Myanmar is opening up to the West again after decades of isolation and embargoes. The former rice-bowl of the South East Asia has lost its leading position to Vietnam and Thailand, who are now the two largest exporters of rice.
How and when will Myanmar be able to recover and take back its position? Will they be able to do this in a sustainable way, or will they sacrifice the environment? We visited among others the Inle Lake district where the issue of agriculture and leaching of nutrients to the shallow lake is in focus.
Our observations confirmed the general concern of the NGOs who have assessed the situation. The implementation of more intensive cropping requires an improved knowledge and better practices in the field. The indiscriminate use of cheap urea fertilizer from China in the floating fields on the lake itself, must result in sever leaching of ammonia Nitrogen to the lake and a subsequent oxygen depletion, acidification and a disturbance of the nutrient balance. The slash and burn technique applied near the water line and in the hillsides around the lake also contributed to an extraordinary flow of surplus mineralized nutrients leaching to the lake. The Nitrogen is lost in the burn process. Aches are releasing a surplus of potash and phosphate as well as secondary nutrients.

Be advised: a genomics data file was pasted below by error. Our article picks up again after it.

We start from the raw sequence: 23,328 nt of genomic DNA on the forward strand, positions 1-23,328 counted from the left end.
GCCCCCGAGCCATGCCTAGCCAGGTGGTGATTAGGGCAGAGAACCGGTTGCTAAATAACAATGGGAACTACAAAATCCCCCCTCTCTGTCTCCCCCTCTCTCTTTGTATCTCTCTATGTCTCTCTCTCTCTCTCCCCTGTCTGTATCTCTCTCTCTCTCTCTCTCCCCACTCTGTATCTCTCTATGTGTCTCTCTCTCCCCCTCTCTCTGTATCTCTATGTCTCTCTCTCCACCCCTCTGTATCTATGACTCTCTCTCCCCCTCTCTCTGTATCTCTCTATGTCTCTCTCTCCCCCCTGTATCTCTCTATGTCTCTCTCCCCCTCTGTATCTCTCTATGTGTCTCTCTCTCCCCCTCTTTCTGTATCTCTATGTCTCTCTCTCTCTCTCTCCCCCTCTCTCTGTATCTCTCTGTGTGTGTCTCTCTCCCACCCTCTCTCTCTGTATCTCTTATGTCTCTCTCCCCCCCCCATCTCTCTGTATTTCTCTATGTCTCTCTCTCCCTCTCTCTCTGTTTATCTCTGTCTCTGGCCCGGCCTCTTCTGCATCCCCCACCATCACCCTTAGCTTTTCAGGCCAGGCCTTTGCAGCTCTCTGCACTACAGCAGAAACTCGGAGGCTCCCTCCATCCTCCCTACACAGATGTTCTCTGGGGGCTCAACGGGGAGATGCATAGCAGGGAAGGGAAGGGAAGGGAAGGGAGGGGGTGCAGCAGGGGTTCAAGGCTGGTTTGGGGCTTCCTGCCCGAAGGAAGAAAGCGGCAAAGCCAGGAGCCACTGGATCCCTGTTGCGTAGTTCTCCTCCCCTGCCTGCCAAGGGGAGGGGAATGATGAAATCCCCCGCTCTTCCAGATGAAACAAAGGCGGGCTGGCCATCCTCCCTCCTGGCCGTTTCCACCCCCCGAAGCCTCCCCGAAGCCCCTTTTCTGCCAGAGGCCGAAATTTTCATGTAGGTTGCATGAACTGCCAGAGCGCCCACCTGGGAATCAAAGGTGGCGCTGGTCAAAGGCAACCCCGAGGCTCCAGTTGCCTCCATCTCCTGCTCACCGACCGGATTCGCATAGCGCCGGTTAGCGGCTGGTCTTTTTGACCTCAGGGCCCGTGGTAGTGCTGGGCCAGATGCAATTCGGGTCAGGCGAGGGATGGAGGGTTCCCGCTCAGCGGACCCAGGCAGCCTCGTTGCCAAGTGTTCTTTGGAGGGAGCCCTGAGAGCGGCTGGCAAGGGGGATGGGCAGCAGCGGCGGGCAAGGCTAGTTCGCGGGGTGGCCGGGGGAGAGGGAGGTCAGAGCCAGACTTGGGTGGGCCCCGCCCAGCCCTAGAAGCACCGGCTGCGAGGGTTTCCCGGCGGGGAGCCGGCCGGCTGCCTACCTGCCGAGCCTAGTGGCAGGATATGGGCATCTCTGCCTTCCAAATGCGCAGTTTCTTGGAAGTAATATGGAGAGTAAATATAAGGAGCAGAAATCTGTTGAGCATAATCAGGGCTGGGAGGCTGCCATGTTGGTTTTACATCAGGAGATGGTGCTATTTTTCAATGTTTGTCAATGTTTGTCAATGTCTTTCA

The combination of organic fertilizer and cheap Urea is typical and at its economic optimum, giving a considerable loss of nutrient to the environment.
N2’s ambition is to introduce nitrates in combination with the organic fertilizers, manure and crop ashes, to facilitate a balanced and precise fertilization for the cash crop. The nitrates can also be used directly in the most polluted waterways and sewage to secure oxygen and reverse bad smell.